Also known as "Chechia" or "Taguiya", the Chachia is a traditional headdress that accompanies the qamis and can be used to maintain the ghoutra or shemagh. Here is a brief overview on this accessory, which has become a staple of Muslim fashion.
What is the Chachia?
Very common in Arab-Berber culture, the chachia is a headdress traditionally made by hand. Knitted by local women, then spanned, carded and dyed by men, this little hat, considered a national emblem in some regions, has a long history.
Nowadays, the chachia is made with fine and light materials so that it can adapt to the climates of hot countries. Indeed, it has holes to enhance ventilation, and therefore optimize the comfort of the wearer.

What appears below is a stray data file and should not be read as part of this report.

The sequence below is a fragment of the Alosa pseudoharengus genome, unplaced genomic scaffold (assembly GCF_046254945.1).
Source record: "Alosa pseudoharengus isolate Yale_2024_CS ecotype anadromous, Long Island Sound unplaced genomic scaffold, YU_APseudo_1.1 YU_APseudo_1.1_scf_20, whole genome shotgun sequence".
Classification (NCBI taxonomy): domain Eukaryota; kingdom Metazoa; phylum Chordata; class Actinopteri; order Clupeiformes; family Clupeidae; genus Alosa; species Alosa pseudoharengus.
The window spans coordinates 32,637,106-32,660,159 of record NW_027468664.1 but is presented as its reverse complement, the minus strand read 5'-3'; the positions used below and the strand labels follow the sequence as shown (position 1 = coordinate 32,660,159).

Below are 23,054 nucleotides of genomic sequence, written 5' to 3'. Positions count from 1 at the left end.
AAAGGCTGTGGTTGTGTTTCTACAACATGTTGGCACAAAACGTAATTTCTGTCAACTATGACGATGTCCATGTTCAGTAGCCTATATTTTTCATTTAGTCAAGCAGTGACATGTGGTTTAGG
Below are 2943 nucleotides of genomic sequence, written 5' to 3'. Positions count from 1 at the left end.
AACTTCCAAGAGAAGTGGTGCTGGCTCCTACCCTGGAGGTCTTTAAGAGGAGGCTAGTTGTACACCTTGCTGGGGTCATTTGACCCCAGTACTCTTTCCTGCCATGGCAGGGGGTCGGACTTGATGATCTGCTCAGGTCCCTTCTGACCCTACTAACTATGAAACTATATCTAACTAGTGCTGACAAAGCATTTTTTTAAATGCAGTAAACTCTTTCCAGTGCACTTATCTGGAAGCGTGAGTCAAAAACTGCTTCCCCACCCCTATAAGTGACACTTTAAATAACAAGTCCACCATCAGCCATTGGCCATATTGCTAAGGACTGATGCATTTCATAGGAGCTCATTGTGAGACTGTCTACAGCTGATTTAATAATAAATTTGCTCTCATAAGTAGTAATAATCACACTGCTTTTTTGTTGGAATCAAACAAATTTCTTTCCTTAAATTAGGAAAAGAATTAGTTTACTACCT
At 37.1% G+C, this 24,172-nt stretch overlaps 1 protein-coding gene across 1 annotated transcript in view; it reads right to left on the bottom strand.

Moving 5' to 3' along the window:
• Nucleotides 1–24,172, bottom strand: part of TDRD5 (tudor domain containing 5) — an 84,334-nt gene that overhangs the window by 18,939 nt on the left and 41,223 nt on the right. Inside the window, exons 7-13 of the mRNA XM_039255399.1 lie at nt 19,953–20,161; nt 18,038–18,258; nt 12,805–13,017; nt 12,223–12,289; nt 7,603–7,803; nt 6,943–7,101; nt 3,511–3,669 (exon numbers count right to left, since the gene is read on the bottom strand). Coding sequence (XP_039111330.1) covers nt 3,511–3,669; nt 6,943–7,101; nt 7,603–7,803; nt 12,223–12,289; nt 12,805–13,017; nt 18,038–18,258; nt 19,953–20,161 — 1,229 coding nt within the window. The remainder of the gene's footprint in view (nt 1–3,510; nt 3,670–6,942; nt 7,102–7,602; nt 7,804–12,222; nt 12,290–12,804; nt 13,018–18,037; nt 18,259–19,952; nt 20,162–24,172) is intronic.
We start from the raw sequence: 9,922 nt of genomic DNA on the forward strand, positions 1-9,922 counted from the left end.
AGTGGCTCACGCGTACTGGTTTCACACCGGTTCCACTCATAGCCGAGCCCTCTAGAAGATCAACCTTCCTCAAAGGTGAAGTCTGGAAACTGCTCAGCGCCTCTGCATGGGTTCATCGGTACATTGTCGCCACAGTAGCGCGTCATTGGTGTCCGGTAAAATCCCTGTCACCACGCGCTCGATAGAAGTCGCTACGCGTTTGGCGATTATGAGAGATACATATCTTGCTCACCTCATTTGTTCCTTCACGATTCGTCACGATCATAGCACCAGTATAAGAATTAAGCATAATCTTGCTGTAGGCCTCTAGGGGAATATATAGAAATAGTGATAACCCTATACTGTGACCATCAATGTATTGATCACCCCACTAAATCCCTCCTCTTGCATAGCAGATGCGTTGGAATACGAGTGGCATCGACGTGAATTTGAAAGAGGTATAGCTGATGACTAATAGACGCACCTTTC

What is the role of the Chachia?
The chachia is an important accessory that adds style and goes very well with the qamis. This has the advantage of being able to be worn in all circumstances, especially every day, during the performance of the prayer or in case of major events.
In addition, the chachia is very popular for its practical side. Indeed, it is often worn under the keffiyeh, ghoutra or shemagh to provide maximum stability on your head. That said, it is also worn on its own in many countries, such as Algeria, Morocco, Tunisia, and Egypt.
Starting now, there is a wide range of chachia available in different styles and colors that vary depending on the season. For example, you can opt for a thick white chachia with wide holes for maximum ventilation, with or without elastic or for a stylish light gray chachia with fine holes.